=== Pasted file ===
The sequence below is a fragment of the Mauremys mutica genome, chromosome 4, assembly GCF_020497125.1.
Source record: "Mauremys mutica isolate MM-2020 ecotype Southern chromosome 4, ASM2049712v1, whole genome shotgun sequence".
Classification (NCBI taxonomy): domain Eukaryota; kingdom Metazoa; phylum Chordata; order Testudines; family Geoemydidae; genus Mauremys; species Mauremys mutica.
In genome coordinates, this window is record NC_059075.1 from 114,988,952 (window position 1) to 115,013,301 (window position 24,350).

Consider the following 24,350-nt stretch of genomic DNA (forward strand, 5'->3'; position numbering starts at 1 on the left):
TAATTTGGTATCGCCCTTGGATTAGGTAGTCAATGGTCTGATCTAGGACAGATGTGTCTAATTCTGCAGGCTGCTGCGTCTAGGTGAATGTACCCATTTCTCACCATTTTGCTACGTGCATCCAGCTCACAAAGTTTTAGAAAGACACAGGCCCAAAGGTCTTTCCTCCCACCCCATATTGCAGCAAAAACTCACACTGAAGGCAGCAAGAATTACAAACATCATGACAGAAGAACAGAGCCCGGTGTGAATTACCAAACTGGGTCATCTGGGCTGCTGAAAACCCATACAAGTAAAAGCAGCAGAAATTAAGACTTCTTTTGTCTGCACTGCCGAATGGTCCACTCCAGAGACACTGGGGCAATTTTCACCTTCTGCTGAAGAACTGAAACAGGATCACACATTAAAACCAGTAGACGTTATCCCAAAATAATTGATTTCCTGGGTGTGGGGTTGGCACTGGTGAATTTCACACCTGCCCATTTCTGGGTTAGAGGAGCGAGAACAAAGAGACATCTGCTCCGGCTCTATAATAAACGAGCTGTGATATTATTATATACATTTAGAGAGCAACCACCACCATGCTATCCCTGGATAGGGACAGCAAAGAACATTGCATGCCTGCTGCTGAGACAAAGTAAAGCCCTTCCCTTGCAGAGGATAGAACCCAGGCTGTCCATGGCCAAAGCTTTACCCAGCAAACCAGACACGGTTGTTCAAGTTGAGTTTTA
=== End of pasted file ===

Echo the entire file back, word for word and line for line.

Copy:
The sequence below is a fragment of the Mauremys mutica genome, chromosome 4, assembly GCF_020497125.1.
Source record: "Mauremys mutica isolate MM-2020 ecotype Southern chromosome 4, ASM2049712v1, whole genome shotgun sequence".
Classification (NCBI taxonomy): domain Eukaryota; kingdom Metazoa; phylum Chordata; order Testudines; family Geoemydidae; genus Mauremys; species Mauremys mutica.
In genome coordinates, this window is record NC_059075.1 from 114,988,952 (window position 1) to 115,013,301 (window position 24,350).

Consider the following 24,350-nt stretch of genomic DNA (forward strand, 5'->3'; position numbering starts at 1 on the left):
TAATTTGGTATCGCCCTTGGATTAGGTAGTCAATGGTCTGATCTAGGACAGATGTGTCTAATTCTGCAGGCTGCTGCGTCTAGGTGAATGTACCCATTTCTCACCATTTTGCTACGTGCATCCAGCTCACAAAGTTTTAGAAAGACACAGGCCCAAAGGTCTTTCCTCCCACCCCATATTGCAGCAAAAACTCACACTGAAGGCAGCAAGAATTACAAACATCATGACAGAAGAACAGAGCCCGGTGTGAATTACCAAACTGGGTCATCTGGGCTGCTGAAAACCCATACAAGTAAAAGCAGCAGAAATTAAGACTTCTTTTGTCTGCACTGCCGAATGGTCCACTCCAGAGACACTGGGGCAATTTTCACCTTCTGCTGAAGAACTGAAACAGGATCACACATTAAAACCAGTAGACGTTATCCCAAAATAATTGATTTCCTGGGTGTGGGGTTGGCACTGGTGAATTTCACACCTGCCCATTTCTGGGTTAGAGGAGCGAGAACAAAGAGACATCTGCTCCGGCTCTATAATAAACGAGCTGTGATATTATTATATACATTTAGAGAGCAACCACCACCATGCTATCCCTGGATAGGGACAGCAAAGAACATTGCATGCCTGCTGCTGAGACAAAGTAAAGCCCTTCCCTTGCAGAGGATAGAACCCAGGCTGTCCATGGCCAAAGCTTTACCCAGCAAACCAGACACGGTTGTTCAAGTTGAGTTTTA